Federal Reserve Open Market Committee Projects Economic Improvements

February 16th, 2011
in econ_news

Econintersect: The Federal Reserve Board and the Federal Open Market Committee released the minutes of the Committee meeting held on January 25-26, 2011.  The minutes included a summary of economic projections made by Federal Reserve Board members and Reserve Bank presidents.

The minutes show no real discussion or controversy.  The highlights:

Follow up:


On economic headwinds:

Compared with the December forecast,the conditioning assumptions underlying the forecast were little changed and roughly offsetting: Although higher equity prices and a lower foreign exchange value of the dollar were expected to be slightly more supportive of economic growth, the staff anticipated that these influences would be about offset by lower house prices and higher oil prices.

On the economy:

Participants’ judgment that the economic recovery was on a firmer footing was supported by the strength in household spending in the fourth quarter.........However, some participants noted that it was not clear whether the recent pace of consumer spending would be sustained. On the one hand, the additional spending could reflect pent-up demand following the downturn or greater confidence on the part of households about the future, in which case it might be expected to continue. On the other hand, the additional spending could prove short lived given that a good portion of it appeared to have occurred in relatively volatile categories such as autos......participants generally agreed that the downside risks to their forecasts of both economic growth and inflation―as well as the odds of a period of deflation―had diminished.

On employment:

Participants noted that conditions in labor markets continued to improve gradually. Payroll employment increased at a modest pace, and, although the data had been somewhat erratic, a slight downward trend was apparent in the recent pattern of weekly initial claims for unemployment insurance. In addition, some surveys of employers suggested a somewhat more upbeat outlook for employment. Business contacts provided a range of information regarding hiring intentions, with some indicating that workers at all skill levels were readily obtainable, while others reported that they had upgraded skill requirements and that some of the currently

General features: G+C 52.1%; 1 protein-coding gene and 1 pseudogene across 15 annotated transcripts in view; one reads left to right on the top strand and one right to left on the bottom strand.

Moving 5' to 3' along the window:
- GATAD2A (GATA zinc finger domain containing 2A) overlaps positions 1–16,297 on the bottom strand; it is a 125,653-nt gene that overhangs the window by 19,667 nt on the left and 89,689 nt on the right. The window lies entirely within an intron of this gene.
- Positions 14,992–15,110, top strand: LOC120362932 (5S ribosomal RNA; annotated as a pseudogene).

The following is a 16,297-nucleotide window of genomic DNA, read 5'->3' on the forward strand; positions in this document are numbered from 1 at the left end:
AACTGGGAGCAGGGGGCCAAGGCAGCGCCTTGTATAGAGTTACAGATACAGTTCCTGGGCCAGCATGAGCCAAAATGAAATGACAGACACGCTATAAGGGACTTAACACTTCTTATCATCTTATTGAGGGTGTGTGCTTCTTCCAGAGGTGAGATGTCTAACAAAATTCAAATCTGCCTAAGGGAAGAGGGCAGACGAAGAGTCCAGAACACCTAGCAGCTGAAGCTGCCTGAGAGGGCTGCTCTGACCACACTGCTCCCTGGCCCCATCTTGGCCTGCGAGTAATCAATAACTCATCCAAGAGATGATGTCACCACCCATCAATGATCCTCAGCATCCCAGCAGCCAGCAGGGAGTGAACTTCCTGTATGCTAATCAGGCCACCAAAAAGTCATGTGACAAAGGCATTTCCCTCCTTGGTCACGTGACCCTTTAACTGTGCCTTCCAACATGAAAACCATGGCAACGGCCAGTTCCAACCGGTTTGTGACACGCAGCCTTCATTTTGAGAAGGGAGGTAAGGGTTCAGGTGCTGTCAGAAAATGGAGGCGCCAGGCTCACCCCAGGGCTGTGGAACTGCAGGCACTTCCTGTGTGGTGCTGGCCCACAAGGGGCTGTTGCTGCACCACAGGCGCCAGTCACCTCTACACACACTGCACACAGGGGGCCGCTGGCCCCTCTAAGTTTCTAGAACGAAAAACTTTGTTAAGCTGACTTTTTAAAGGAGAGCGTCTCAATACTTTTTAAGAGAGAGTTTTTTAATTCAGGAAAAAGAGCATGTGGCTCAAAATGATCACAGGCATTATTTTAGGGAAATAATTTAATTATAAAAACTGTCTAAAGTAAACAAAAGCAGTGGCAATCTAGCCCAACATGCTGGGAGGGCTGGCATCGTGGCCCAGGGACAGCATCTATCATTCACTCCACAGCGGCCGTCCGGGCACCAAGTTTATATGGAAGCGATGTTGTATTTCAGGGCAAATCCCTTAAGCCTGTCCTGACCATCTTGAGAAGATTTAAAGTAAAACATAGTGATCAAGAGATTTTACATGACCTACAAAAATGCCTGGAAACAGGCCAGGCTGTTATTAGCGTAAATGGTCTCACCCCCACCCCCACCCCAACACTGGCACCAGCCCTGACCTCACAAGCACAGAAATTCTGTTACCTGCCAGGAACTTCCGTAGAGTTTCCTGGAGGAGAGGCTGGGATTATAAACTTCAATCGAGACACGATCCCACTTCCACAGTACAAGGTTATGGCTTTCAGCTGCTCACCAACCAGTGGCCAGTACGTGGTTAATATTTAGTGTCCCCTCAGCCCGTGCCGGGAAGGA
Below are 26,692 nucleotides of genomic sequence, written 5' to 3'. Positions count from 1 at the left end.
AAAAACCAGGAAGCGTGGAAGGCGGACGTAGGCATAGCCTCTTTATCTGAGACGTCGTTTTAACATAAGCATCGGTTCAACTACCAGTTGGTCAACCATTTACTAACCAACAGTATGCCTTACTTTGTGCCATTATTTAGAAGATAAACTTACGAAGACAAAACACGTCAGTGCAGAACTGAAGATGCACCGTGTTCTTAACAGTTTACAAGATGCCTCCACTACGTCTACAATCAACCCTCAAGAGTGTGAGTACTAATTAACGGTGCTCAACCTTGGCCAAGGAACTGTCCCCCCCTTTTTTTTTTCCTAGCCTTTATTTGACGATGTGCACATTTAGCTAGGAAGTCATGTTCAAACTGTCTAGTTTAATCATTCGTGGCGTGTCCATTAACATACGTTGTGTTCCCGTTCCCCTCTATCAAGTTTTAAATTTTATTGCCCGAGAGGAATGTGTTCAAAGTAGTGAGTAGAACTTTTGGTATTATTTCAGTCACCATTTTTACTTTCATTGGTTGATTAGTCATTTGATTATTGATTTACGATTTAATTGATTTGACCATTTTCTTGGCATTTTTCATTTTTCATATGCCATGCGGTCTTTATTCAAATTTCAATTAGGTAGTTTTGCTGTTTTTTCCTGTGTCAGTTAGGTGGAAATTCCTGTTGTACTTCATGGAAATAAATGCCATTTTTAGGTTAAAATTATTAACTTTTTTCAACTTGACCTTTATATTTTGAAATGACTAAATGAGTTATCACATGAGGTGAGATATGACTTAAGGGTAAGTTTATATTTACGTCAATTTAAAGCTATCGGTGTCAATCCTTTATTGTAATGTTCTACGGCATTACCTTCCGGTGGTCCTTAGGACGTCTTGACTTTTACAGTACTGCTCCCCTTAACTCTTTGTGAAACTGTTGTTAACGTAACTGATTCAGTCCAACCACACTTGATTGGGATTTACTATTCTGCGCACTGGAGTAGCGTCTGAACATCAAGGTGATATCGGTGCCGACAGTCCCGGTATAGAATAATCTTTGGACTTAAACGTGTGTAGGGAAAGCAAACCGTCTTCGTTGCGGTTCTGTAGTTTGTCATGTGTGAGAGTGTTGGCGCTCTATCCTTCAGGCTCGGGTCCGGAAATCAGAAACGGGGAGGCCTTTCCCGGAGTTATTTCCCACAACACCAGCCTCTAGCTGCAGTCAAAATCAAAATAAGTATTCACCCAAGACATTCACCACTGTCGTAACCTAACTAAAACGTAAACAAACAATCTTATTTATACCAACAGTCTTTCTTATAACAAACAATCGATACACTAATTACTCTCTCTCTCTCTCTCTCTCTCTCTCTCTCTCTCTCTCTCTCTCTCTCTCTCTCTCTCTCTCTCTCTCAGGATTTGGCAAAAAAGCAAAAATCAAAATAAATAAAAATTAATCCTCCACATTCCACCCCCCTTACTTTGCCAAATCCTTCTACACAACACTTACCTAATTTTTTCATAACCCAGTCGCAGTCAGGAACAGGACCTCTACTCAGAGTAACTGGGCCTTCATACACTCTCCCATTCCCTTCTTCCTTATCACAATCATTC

unemployed did not meet those new requirements.  Some businesses remained reluctant to add permanent positions and were planning to meet their labor requirements with temporary workers. Overall, meeting participants continued to express disappointment in both the pace and the unevenness of the improvements in labor markets and noted that they would monitor labor market developments closely.

On inflation:

Some participants indicated that while unit labor costs generally had declined and profit margins were wide, the higher commodity prices were boosting costs of production for many firms. Some business contacts indicated that they were going to try to pass a portion of these higher costs through to their customers but were uncertain about whether that would be possible given current market conditions.  Many participants expected that, with significant slack in resource markets and longer-term inflation expectations stable, measures of core inflation would remain close to current levels in coming quarters. However, the importance of resource slack as a factor influencing inflation was debated, and some participants suggested that other variables, such as current and expected rates of economic growth, could be useful indicators of inflation pressures.

On risks to their outlook:

Participants generally saw the risks to their outlook for economic growth and employment as having become broadly balanced, but they continued to see significant risks to both sides of the outlook. On the downside, participants remained worried about the possible effects of spillovers from the banking and fiscal strains in peripheral Europe, the ongoing fiscal adjustments by U.S. state and local governments, and the continued weakness in the housing market. On the upside, the recent strength in household spending raised the possibility that domestic final demand could snap back more rapidly than anticipated. If so, a considerably stronger recovery could take hold, more in line with the sorts of recoveries seen following deep economic recessions in the past.

The projections of the FOMC regarding the economy:

source: Federal Reserve



 









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